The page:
Contentious school closures

German Chancellor Angela Merkel's government and the heads of the 16 German states, which are all individually in charge of implementing local education policies as part of Germany's federalist government structure, closed schools during each of the three coronavirus waves that hit Germany in the past year. Their decision to enforce remote learning angered many, including family groups -- particularly since other parts of society stayed open to protect the economy, such as factories.

"The pandemic amplified migrants' problems," Muna Naddaf, who leads an advice project for migrant mothers in Neukölln, told Reuters. "They suddenly had to deal with more bureaucracy like administering coronavirus tests on their child or arranging a vaccination appointment. There is a lot of confusion. We've had people ask us if it is true that drinking fresh ginger tea protects against the virus and if vaccination causes infertility."

Naddaf connected Um Wajih, the aforementioned mother-of-two from Syria, with Noor Zayed, an Arab-German mother and mentor. Zayed gave Wajih tips on how to keep her son and daughter active and engaged during the remote learning periods.

Social worker Noor Zayed of the Stadtteilmuetter migrant integration project run by Protestant charity Diakonie speaks to Syrian mother Um Wajih in Berlin's Neukölln district on May 4, 2021 | Photo: Annegret Hilse/Reuters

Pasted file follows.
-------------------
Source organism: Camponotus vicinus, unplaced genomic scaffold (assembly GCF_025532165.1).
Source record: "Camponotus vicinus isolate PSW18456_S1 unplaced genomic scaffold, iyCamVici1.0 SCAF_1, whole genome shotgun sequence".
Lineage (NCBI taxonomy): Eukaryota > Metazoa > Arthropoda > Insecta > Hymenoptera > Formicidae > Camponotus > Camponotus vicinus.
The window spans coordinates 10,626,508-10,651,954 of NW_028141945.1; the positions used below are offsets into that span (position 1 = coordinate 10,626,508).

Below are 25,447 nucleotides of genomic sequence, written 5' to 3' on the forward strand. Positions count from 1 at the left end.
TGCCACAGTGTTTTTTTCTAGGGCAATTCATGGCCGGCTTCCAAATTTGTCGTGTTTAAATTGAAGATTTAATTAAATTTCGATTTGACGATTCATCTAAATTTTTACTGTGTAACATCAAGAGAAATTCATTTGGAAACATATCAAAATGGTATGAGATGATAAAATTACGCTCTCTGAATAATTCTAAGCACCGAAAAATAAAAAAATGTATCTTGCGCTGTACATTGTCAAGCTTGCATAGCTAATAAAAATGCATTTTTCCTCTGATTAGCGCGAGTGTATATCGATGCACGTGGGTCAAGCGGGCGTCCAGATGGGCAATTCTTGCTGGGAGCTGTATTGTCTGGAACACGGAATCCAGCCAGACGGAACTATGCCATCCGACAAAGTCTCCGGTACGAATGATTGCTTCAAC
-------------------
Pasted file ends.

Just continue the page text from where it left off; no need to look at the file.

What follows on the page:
Social worker Noor Zayed of the Stadtteilmuetter migrant integration project run by Protestant charity Diakonie speaks to Syrian mother Um Wajih in Berlin's Neukölln district on May 4, 2021 | Photo: Annegret Hilse/Reuters

Last year's sudden switch to online courses, however, also exposed major flaws in Germany's education system including its weak digital infrastructure, which hampered online teaching. Before the pandemic, only 45% of Germany's 40,000 schools had fast internet access installed, according to the German Teachers Union.

To make matters worse, schools in poorer neighborhoods sometimes don't even have internet connections, and parents have often found themselves being unable to afford laptops or after-school care, as daycare closures and shorter school days left parents having to compensate, exacerbating the problems for migrant families in particular as a result.

And while the typical French school stays open until at least 3:30 in the afternoon, German schools are usually closed by 1:30 p.m. making supervision and after-school care even bigger hurdles to overcome for migrant families in Germany.

'Lost generation'

While Germany managed to halve migrant school dropouts between 2000 and 2013 to around 10% -- for instance by boosting language assistance in nurseries and schools -- drop-out rates have again risen in recent years.

According to the German Teachers Union, 20% of the 10.9 million pupils in Germany need additional tutoring to successfully complete the ongoing school year. It also said that the total number of drop-outs is expected to double to more than 100,000.

"The educational gap between migrants and native Germans will grow," said Prof. Axel Pluennecke of the Cologne Institute for Economic Research. "We are going to need to see massive investments in education after the pandemic, including targeted tutoring, to avoid a lost generation of pupils."

This article is based on a Reuters feature